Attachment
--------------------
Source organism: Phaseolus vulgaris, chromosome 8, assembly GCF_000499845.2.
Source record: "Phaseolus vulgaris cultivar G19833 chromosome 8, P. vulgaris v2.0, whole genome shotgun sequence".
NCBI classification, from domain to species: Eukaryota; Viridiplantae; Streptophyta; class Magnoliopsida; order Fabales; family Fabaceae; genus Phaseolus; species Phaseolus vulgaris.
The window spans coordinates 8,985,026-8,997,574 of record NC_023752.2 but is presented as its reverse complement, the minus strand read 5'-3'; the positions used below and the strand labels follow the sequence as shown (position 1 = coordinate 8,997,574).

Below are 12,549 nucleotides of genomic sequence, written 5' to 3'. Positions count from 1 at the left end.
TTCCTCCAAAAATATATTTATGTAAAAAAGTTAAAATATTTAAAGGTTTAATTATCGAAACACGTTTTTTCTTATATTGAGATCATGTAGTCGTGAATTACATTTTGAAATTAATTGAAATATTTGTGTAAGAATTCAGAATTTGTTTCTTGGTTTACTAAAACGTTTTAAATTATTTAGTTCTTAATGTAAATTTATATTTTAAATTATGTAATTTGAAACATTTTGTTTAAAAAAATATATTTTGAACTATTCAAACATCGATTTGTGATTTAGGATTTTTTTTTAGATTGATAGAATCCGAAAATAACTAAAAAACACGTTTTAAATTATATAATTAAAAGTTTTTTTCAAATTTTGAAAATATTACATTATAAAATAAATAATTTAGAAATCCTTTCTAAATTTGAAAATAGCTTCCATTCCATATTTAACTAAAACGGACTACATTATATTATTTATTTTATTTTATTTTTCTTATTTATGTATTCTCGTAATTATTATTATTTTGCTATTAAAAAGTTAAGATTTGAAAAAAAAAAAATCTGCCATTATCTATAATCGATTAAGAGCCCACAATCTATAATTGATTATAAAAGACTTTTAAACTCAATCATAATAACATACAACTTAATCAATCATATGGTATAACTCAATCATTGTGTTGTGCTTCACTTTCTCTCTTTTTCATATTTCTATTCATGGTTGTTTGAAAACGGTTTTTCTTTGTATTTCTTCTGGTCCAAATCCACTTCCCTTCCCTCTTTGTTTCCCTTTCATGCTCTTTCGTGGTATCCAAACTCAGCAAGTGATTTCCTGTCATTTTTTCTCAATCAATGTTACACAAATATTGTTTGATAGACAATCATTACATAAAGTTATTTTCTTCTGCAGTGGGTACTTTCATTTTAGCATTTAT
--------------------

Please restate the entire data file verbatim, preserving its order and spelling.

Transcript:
Source organism: Phaseolus vulgaris, chromosome 8, assembly GCF_000499845.2.
Source record: "Phaseolus vulgaris cultivar G19833 chromosome 8, P. vulgaris v2.0, whole genome shotgun sequence".
NCBI classification, from domain to species: Eukaryota; Viridiplantae; Streptophyta; class Magnoliopsida; order Fabales; family Fabaceae; genus Phaseolus; species Phaseolus vulgaris.
The window spans coordinates 8,985,026-8,997,574 of record NC_023752.2 but is presented as its reverse complement, the minus strand read 5'-3'; the positions used below and the strand labels follow the sequence as shown (position 1 = coordinate 8,997,574).

Below are 12,549 nucleotides of genomic sequence, written 5' to 3'. Positions count from 1 at the left end.
TTCCTCCAAAAATATATTTATGTAAAAAAGTTAAAATATTTAAAGGTTTAATTATCGAAACACGTTTTTTCTTATATTGAGATCATGTAGTCGTGAATTACATTTTGAAATTAATTGAAATATTTGTGTAAGAATTCAGAATTTGTTTCTTGGTTTACTAAAACGTTTTAAATTATTTAGTTCTTAATGTAAATTTATATTTTAAATTATGTAATTTGAAACATTTTGTTTAAAAAAATATATTTTGAACTATTCAAACATCGATTTGTGATTTAGGATTTTTTTTTAGATTGATAGAATCCGAAAATAACTAAAAAACACGTTTTAAATTATATAATTAAAAGTTTTTTTCAAATTTTGAAAATATTACATTATAAAATAAATAATTTAGAAATCCTTTCTAAATTTGAAAATAGCTTCCATTCCATATTTAACTAAAACGGACTACATTATATTATTTATTTTATTTTATTTTTCTTATTTATGTATTCTCGTAATTATTATTATTTTGCTATTAAAAAGTTAAGATTTGAAAAAAAAAAAATCTGCCATTATCTATAATCGATTAAGAGCCCACAATCTATAATTGATTATAAAAGACTTTTAAACTCAATCATAATAACATACAACTTAATCAATCATATGGTATAACTCAATCATTGTGTTGTGCTTCACTTTCTCTCTTTTTCATATTTCTATTCATGGTTGTTTGAAAACGGTTTTTCTTTGTATTTCTTCTGGTCCAAATCCACTTCCCTTCCCTCTTTGTTTCCCTTTCATGCTCTTTCGTGGTATCCAAACTCAGCAAGTGATTTCCTGTCATTTTTTCTCAATCAATGTTACACAAATATTGTTTGATAGACAATCATTACATAAAGTTATTTTCTTCTGCAGTGGGTACTTTCATTTTAGCATTTAT